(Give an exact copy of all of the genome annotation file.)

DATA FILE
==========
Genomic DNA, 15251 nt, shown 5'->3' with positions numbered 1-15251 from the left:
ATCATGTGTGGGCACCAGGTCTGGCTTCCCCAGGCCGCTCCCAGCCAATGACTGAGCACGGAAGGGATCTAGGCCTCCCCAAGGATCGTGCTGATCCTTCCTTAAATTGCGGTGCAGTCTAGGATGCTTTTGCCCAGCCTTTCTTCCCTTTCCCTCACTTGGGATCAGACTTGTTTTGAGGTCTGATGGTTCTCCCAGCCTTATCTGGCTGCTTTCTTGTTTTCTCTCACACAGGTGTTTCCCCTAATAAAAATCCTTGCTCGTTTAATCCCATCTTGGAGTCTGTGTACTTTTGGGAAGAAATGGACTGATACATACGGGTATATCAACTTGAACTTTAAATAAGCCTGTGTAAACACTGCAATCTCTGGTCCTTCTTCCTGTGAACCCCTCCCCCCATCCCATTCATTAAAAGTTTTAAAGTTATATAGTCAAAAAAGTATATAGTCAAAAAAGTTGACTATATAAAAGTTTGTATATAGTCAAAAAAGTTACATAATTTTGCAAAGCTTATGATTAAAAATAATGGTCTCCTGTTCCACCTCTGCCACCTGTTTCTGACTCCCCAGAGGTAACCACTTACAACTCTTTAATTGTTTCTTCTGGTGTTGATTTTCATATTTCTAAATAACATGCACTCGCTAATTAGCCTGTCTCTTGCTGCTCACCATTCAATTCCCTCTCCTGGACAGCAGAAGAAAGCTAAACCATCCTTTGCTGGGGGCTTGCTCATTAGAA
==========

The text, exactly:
Genomic DNA, 15251 nt, shown 5'->3' with positions numbered 1-15251 from the left:
ATCATGTGTGGGCACCAGGTCTGGCTTCCCCAGGCCGCTCCCAGCCAATGACTGAGCACGGAAGGGATCTAGGCCTCCCCAAGGATCGTGCTGATCCTTCCTTAAATTGCGGTGCAGTCTAGGATGCTTTTGCCCAGCCTTTCTTCCCTTTCCCTCACTTGGGATCAGACTTGTTTTGAGGTCTGATGGTTCTCCCAGCCTTATCTGGCTGCTTTCTTGTTTTCTCTCACACAGGTGTTTCCCCTAATAAAAATCCTTGCTCGTTTAATCCCATCTTGGAGTCTGTGTACTTTTGGGAAGAAATGGACTGATACATACGGGTATATCAACTTGAACTTTAAATAAGCCTGTGTAAACACTGCAATCTCTGGTCCTTCTTCCTGTGAACCCCTCCCCCCATCCCATTCATTAAAAGTTTTAAAGTTATATAGTCAAAAAAGTATATAGTCAAAAAAGTTGACTATATAAAAGTTTGTATATAGTCAAAAAAGTTACATAATTTTGCAAAGCTTATGATTAAAAATAATGGTCTCCTGTTCCACCTCTGCCACCTGTTTCTGACTCCCCAGAGGTAACCACTTACAACTCTTTAATTGTTTCTTCTGGTGTTGATTTTCATATTTCTAAATAACATGCACTCGCTAATTAGCCTGTCTCTTGCTGCTCACCATTCAATTCCCTCTCCTGGACAGCAGAAGAAAGCTAAACCATCCTTTGCTGGGGGCTTGCTCATTAGAA